Frog splash: diving in with the frogmen


Courtesy of the Chicago Fire Department

A member of the “Frogmen,” the Chicago FD dive team, jumps into water (above). Doug Carbol (next page), a 34-year-veteran of the dive team, said the team prepares in the water everyday.

Marcin Machnik, Staff Writer

Time was the biggest enemy but Doug Carbol, a 34-year-veteran for the Chicago Fire Department, knew that finding the victim in the dark freezing water of Lake Michigan in a matter of seconds would be a matter of life and death.

The Chicago Fire Department Helicopter Dive Team received a call for a car in Lake Michigan. When the rescue helicopter arrived on the scene, there were fishermen pointing 200 yards out from the break wall.  Carbol dropped into the water.

“With four to five inches of visibility in front of me, I started my search. I didn’t have a location, somebody is just pointing.”  Carbol said, “I just stopped for a moment and prayed, ‘help me find the car, Lord.’ Something told me to turn to my left and did one kick-bam- right into the tire of the car.” Carbol managed to get the woman out and onto shore, where she was revived.

For the Divers of the Chicago Fire Department, this is the norm. In order to be prepared for these calls the divers train in the water everyday.

All scuba divers are formally trained firefighters of the department. In order to become a part of the scuba team one needs to go through intensive water training and acquire many certifications. Training conditions include polluted water, black water and extreme ice conditions.

Carbol was among some of the first instructors, along with his father, Doug Carbol Sr. for the Chicago Fire Department Air Sea Rescue Team.

During the 1970s, Carbol remembered visiting his father at work, and watching the divers train. They typically performed drills along the lakefront. The divers wore a neoprene suit that allows the divers to stay warm for a short amount of time. As technology advanced, the team was introduced to dry suits. These suits allowed the divers to stay warm and dry as well as protected from hazardous water conditions. Full face masks were added to allow underwater communication diver-to-diver, diver-to-shore or diver-to-helicopter.

Carbol recalls several memorable moments on the job. One of these times was on Christmas Eve.  Around 10 p.m., the rescue helicopter was dispatched to Wolf Lake, on Chicago’s southeast side for a car in the water. Upon arrival, the helicopter made several passes around the area to find the victims. Because of darkness and heavy blizzard conditions, visibility was limited.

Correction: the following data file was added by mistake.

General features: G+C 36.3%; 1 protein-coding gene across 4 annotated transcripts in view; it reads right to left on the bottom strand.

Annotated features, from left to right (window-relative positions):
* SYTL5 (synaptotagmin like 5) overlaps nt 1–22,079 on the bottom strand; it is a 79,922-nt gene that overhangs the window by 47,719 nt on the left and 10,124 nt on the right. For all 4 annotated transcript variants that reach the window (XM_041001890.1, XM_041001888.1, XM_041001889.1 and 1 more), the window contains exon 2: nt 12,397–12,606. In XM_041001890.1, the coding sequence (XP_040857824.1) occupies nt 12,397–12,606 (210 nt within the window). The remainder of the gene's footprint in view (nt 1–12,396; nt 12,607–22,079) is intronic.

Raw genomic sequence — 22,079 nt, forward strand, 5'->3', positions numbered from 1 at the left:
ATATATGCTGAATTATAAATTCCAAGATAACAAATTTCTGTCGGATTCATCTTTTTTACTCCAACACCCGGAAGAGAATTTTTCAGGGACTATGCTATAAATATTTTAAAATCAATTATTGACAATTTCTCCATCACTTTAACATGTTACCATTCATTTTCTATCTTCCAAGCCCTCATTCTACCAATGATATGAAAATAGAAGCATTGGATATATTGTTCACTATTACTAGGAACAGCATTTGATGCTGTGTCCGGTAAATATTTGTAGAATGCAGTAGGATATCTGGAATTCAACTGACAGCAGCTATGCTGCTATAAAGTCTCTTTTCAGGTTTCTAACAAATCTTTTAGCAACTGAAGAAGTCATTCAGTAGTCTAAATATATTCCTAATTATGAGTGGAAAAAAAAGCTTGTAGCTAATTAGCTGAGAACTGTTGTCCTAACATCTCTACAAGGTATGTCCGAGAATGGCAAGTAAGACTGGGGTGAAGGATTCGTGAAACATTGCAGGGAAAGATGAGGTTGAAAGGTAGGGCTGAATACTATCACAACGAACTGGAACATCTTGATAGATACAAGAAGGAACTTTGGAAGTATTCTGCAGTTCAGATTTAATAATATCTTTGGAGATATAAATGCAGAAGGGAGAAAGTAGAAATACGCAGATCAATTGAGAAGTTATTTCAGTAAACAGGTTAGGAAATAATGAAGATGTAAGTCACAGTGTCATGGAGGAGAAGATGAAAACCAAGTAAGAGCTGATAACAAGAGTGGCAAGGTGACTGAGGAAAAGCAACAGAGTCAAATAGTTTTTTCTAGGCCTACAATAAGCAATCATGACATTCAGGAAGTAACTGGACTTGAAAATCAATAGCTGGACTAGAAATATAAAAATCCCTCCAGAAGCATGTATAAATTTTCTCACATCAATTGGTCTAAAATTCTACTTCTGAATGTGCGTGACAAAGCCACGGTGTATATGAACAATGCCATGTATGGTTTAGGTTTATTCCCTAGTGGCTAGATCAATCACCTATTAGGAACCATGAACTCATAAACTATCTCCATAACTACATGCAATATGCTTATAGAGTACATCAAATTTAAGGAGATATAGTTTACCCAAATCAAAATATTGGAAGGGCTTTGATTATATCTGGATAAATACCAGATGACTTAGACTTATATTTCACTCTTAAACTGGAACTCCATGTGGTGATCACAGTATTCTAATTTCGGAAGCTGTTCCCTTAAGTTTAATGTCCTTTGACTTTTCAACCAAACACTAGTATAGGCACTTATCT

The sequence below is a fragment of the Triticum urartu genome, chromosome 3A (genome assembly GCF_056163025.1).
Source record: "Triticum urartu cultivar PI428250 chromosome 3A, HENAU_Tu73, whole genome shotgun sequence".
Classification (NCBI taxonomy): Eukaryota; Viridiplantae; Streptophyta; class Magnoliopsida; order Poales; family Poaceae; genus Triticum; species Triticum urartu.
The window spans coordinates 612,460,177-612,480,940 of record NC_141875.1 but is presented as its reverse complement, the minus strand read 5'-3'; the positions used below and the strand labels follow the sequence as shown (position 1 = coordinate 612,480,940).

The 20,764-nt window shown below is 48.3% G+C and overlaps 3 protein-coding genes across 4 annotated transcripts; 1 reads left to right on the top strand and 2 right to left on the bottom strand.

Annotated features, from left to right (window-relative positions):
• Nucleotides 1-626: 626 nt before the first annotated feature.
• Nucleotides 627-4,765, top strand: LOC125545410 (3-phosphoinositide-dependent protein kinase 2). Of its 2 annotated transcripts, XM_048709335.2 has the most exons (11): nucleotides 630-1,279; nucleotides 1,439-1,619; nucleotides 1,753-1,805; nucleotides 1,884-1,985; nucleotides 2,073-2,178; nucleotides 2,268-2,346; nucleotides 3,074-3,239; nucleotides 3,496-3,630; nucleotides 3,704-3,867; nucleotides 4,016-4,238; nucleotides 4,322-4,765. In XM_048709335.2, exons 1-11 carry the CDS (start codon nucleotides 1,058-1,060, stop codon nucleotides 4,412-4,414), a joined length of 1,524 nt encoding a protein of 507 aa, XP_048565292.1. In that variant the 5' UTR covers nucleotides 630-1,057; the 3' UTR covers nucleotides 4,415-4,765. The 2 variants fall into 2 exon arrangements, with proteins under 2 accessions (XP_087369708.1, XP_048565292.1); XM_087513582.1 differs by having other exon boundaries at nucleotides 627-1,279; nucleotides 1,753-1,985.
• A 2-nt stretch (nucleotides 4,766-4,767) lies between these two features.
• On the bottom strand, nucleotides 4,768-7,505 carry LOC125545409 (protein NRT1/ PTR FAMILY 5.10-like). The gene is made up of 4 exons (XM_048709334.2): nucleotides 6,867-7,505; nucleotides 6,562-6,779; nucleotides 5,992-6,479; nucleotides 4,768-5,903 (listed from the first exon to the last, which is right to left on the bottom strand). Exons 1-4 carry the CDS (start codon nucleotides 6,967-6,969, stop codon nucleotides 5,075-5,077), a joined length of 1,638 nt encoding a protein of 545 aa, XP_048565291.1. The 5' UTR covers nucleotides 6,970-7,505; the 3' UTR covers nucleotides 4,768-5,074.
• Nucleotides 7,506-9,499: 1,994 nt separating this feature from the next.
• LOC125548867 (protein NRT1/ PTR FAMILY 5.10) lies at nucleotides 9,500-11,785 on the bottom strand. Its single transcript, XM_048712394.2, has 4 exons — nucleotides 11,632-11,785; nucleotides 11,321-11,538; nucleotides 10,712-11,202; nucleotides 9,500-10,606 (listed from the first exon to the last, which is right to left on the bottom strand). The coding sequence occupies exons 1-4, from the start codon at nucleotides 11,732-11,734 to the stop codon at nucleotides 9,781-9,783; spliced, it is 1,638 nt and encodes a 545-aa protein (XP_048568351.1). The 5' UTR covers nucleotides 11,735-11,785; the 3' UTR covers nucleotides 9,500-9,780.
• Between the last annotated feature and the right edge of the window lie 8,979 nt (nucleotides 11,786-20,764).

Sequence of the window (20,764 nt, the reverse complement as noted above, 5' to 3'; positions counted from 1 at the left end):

They spotted a victim waving his hand above his head. Doug was deployed from the helicopter and was able to get a hold of the victim and put him in a horse collar (a harness used to secure people to be lifted out of the water by a helicopter). A second victim was spotted and placed on an inflatable raft. Both victims were brought to shore and survived.

Dangers on the job are extremely high. Carbol recalled the time he was trapped underwater in a tunnel at the Jardine Water Purification Plant, 1000 East Ohio St, which is one of the largest capacity water filtration plants in the world.

“The water was 32 degrees and there was no visibility,” Carbol said.

He was in the tunnel for almost 20 minutes.

“My first choice of course was to get out and not panic so that I could find my way back through the tunnel,” he added.

The dive suit that were used were so contaminated that they had to be thrown out.

The logo of the Scuba Team was originally designed by Carbol and his son Tyler which was later adopted by the the Chicago Fire Department as their official logo. The frog was inspired by the nickname divers were given, “Frogmen”.

An American flag and the city skyline were added after 9/11 by Carbol and fellow dive team member Chris Zon. T-shirts with their logo have become very popular and are sold through various firehouses and online.

Carbol’s love for the water and helping people inspired him to join the fire department. His advice for anyone interested in joining the dive team is to become an EMT and stay physically active.

“It’s a fantastic job” he said, “but one needs to be prepared to see blood, trauma and death.”

As far as Carbol is concerned, it’s the best job in the world.